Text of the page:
PARIS (Reuters) - World leaders on Thursday agreed to free up billions more in frozen assets to help Libya’s interim rulers restore vital services and start rebuilding after a six-month war that ended a 42-year dictatorship.
In their first address to the world since rebel forces overran Tripoli last week and drove out Muammar Gaddafi, Libya’s interim leaders thanked Western powers for backing their revolt and urged Libyans to ensure a peaceful transition.
France, Britain and other powers, sitting down for talks with the National Transitional Council (NTC) 42 years to the day after Gaddafi seized power in a coup, vowed to keep up their military backing as long as needed but said the focus was now on reconstruction.
“We have committed to unblock funds from the Libya of the past to finance the development of the Libya of the future,” French President Nicolas Sarkozy told a news conference.
He said a total of $15 billion would now be freed up from Libyan assets frozen under sanctions. The figure included $3 billion the U.N. Sanctions Committee has approved for release in the United States and Britain and 1.5 billion euros ($2.16 billion) in France.
It also includes 2.6 billion euros of assets in Italy, a billion in Germany and 700 million euros in the Netherlands.
Interim Libyan council Chairman Mustafa Abdel Jalil told delegations from about 60 countries and international bodies that Libya would not let them down.
“The world bet on the Libyans and the Libyans showed their courage and made their dream real,” he said.
Secretary of State Hillary Clinton said U.N. sanctions should be lifted in a responsible way and the National Transitional Council (NTC) should get Libya’s U.N. seat.
British Prime Minister David Cameron said the international community — which will hold another meeting on Libya in New York later in September — trusted the NTC and would stand by it. “We cannot afford a failed pariah state on Europe’s doorstep,” he said.
With the West anxious to avoid mistakes made in Iraq, the tight three-hour agenda of the “Friends of Libya” talks focused on political and economic reconstruction, with the heads of NATO, the U.N. and the European Union also present.
Yet talks on the sidelines exposed early jostling for lucrative opportunities in restoring and expanding Libya’s oil sector along with utilities and infrastructure.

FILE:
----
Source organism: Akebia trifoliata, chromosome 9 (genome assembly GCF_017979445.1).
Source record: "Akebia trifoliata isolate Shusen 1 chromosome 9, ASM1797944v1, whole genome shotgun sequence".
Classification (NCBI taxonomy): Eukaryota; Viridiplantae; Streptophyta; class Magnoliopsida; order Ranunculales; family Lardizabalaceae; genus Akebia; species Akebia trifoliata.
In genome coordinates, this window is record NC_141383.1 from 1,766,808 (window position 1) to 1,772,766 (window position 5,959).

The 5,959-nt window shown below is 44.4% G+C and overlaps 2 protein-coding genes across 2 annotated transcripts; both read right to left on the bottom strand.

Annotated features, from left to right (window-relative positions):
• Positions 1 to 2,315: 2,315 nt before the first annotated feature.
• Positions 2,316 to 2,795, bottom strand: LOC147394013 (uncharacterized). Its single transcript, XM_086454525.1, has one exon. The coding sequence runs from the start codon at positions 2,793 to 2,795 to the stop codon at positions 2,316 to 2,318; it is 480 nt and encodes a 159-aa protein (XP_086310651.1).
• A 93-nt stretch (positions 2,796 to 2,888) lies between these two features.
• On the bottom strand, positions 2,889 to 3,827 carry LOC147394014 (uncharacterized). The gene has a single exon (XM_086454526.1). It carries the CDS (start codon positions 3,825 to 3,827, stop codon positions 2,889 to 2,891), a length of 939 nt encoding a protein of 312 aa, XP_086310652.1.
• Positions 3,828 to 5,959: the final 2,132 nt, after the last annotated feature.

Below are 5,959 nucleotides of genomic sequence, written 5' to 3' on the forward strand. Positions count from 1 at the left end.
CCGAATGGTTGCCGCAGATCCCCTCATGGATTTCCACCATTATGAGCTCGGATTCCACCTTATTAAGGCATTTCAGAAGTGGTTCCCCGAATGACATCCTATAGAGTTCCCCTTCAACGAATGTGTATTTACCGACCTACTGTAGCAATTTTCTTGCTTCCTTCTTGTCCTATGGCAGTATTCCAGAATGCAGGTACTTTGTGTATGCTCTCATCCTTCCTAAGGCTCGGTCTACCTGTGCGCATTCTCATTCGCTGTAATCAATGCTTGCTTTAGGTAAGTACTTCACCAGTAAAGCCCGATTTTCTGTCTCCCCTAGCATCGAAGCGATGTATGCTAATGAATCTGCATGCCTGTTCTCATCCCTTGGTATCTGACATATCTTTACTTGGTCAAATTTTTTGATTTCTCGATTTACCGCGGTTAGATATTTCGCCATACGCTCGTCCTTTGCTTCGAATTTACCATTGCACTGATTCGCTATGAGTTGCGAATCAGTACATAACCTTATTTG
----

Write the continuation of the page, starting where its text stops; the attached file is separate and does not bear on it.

“This is a potentially rich country. They have oil. They have resources frozen around the world. If we could find a way to move over to a democratic better-governed Libya, this could actually be a prosperous country,” Swedish Prime Minister Fredrik Reinfeldt told reporters.
Ahead of the talks, French Foreign Minister Alain Juppe said the priority was to help with humanitarian needs and restoring utilities and fuel, but investment opportunities loomed for a second stage.
“You know this operation in Libya costs a lot. It’s also an investment in the future because a democratic Libya is a country that will develop, offering stability, security and development in the region,” he told RTL radio.
Abdel Jalil and interim Prime Minister Mahmoud Jibril laid out plans for a new constitution and elections within 18 months.
NTC spokesman Mahmoud Shammam said after the meeting that the members of the interim council did not intend to run for political office for four years.
Russia and China, which opposed the NATO intervention but will also be interested in bidding for contracts in a stable Libya, both sent delegations to the Paris talks.
British Foreign Secretary William Hague said he wanted to see a closer trading and economic relationship between Europe and Libya. He also said British companies would not be “left behind” French and Italian rivals in jockeying for new business.
As well as big prospects for developing oil drilling, the end of the conflict will open up big opportunities for infrastructure, construction, electric power, telecoms, water and tourism companies who are keen to challenge the privileged position enjoyed by Italian firms under Gaddafi’s long rule.
The NTC has said those who backed them will be rewarded. French companies have already gone in to assess the situation, but Britain plans no missions until the conflict is over.
French oil major Total, which was producing 55,000 barrels of crude per day in Libya before the conflict, said it has not yet discussed new investment possibilities.
“We have only talked about how we can help them restart production as quickly as possible,” Total Chief Executive Christophe de Margerie told reporters.
Diplomatic and oil industry sources denied a French newspaper report saying the NTC had agreed in April to give France priority access to 35 percent of Libyan oil in return for its backing.
De Margerie said he had no knowledge of a deal with France, as reported by the daily Liberation. Diplomatic sources said the report was false and Juppe said he was unaware of any deal.
Additional reporting by Brian Love, Andrew Quinn, Luke Baker, Marie Maitre, Muriel Boselli and Lionel Laurent; Writing by Catherine Bremer; Editing by Andrew Heavens